In a recent New Zealand case study, a Court decided that a four-metre high fence that blocked an elderly couple’s panoramic views of Wellington harbour would need to be removed or drastically lowered, despite the fence apparently having been designed and built as a “children’s fort” and otherwise being compliant with planning controls.
Upholding the rights to views and privacy of the adjoining owners (Peter and Sylvia Aitchison), the Environment Court held that the design of the four-metre fence to double as a children’s play fort was merely a “contrivance” to allow the landowner (David Walmsley) to circumvent the rules that prevented the building of a fence to that height.
The lesson for architects involved in such creative design may be that, despite the design and build otherwise being compliant with planning controls and regulations, an aggrieved neighbour can still possibly maintain an argument that they have property rights to a view.
As with most neighbourly disputes, there are usually two sides to every argument, and so it proved with this case. In regard to the Aitchisons’ claims of loss of view toward the harbour and the city, Walmsley simply stated that the fence/fort was allowable under the rules (namely the District Plan) and that he was not obliged to consider the drastic effect on the neighbours’ views.
There was also an argument that a fence had been in place at this location previously and the developers of the Aitchison property had removed that fence without authority, promised to replace it later on and had not done so. The property had been in the Walmsley family for generations.
Furthermore, Walmsley argued that he was in fact putting up the new structure to protect his family’s privacy, and to avoid the Aitchisons carrying out landscaping/excavation into his property as they had allegedly done in the past.
In regard to the walkway on the fence/fort leading to a loss of privacy for the Aitchisons (as they claimed), he said his neighbours could simply put up curtains. This argument was derided as “facetious” by Peter Aitchison, who said that every time people stood on the walkway and looked over the fence, he and his wife would need to draw curtains.
The ensuing debate led not to a view to a kill, but a view to a date with the Environment Court. This was because an objection to the Council initially proved fruitless, with the Council advising they were powerless to act if the structure was permitted under the District Plan.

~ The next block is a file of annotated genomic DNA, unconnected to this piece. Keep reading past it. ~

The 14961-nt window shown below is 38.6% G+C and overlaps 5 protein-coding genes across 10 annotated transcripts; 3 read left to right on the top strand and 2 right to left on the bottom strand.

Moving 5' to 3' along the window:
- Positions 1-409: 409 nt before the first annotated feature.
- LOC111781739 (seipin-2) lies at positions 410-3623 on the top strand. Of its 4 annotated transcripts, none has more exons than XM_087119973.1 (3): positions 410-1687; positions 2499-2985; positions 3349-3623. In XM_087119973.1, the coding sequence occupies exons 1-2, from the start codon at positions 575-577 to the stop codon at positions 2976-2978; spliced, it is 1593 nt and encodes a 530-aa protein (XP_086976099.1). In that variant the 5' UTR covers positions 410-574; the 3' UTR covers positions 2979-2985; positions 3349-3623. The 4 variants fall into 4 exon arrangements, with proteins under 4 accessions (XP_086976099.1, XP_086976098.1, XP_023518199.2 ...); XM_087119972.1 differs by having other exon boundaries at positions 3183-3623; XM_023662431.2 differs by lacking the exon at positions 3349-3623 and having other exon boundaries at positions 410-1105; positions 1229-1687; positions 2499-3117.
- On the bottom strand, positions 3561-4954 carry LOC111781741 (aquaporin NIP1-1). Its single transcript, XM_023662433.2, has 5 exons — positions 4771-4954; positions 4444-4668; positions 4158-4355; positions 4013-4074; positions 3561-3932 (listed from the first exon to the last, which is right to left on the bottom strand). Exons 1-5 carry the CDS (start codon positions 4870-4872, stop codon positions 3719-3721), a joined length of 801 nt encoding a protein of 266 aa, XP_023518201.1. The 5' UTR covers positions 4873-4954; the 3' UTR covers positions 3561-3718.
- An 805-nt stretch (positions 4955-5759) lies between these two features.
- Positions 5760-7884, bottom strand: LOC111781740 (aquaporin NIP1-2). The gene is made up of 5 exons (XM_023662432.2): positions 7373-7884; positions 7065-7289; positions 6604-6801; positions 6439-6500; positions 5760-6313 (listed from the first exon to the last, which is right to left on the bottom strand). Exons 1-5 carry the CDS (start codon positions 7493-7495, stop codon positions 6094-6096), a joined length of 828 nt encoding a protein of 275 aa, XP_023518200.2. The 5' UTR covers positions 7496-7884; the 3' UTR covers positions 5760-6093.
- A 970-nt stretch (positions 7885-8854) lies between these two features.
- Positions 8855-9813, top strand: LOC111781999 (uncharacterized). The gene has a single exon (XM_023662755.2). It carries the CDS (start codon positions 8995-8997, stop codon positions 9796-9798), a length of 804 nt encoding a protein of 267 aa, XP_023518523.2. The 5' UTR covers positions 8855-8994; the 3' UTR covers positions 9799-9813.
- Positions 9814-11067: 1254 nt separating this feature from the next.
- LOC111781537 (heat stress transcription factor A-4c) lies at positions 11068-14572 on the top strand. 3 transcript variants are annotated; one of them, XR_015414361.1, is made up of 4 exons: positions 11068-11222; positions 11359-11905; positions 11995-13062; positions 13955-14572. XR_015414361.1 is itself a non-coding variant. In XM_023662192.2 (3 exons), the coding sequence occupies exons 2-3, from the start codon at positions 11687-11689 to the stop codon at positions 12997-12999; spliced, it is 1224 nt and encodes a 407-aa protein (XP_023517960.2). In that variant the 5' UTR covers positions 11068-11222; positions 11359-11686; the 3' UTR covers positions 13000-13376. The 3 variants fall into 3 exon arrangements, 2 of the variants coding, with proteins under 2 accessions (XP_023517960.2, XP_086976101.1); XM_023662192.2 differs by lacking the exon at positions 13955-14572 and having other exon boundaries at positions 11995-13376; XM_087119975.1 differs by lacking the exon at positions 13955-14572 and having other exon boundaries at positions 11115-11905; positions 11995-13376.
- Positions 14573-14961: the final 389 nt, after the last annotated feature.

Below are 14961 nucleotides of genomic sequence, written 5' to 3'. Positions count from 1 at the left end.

Once at Court, the Judge was critical of the developer and opined that Walmsley was incorrect in assuming that just because planning controls allowed him to build the structure, that he could simply ignore any potential loss of amenity to his neighbours.
While the Council had previously said the four-metre fence was allowed under the District Plan, it later adopted a safer course and by the time of the Court hearing was supporting the Aitchisons’ bid to have the fence removed or lowered.
Meanwhile, the Aitchisons produced the following evidence at the hearing:
- Property valuation evidence suggesting a loss of $900,000 (NZ) in value due to the lost sweeping views
- Expert opinion from a former Wellington town planner that he was shocked when he inspected the site, and had never seen such a severe amenity impact from such a design (when viewed from the neighbours’ perspective)
- Further opinion from an academic psychologist in regard to the ‘social effects’ of such a structure, who opined that the act of erecting the structure was an expression of ‘dominance and control’
The presiding members at the Environment Court were Judge Brian Dwyer and also Environmental Commissioner Ian Buchanan. As part of the ruling, the Dwyer said he agreed with the town planner’s evidence that the fence structure was highly offensive when viewed from the neighbours’ side, and was a clear attempt by the designer to avoid the rules relating to height of boundary fences.
Buchanan, for his part, found that the fence was “dominant and overbearing” and that the walkway atop it would affect the Aitchisons’ privacy. In regard to the main objection about loss of view, he said a key component of the residential amenity for the land was the view of the harbour. As a consequence of the construction, the neighbours had suffered virtually a total loss of their primary view.
Given that the Court had the power to order that the structure could either be removed or lowered, it found in the Aitchisons’ favour. They were given one month to file an enforcement order requiring Walmsley to remove the fence/fort from his property.
Designers may well argue, and this has been upheld in planning disputes previously, that enjoyment of a view should be seen as a temporal and fortuitous benefit that is not a property right enjoyed in perpetuity.
When one considers the draconian loss of view caused by the structure, and the bare wall that the adjoining owners had to endure, it calls into question any interpretation that just because a structure on a property may otherwise be legal and compliant, that the neighbours must endure adverse impacts.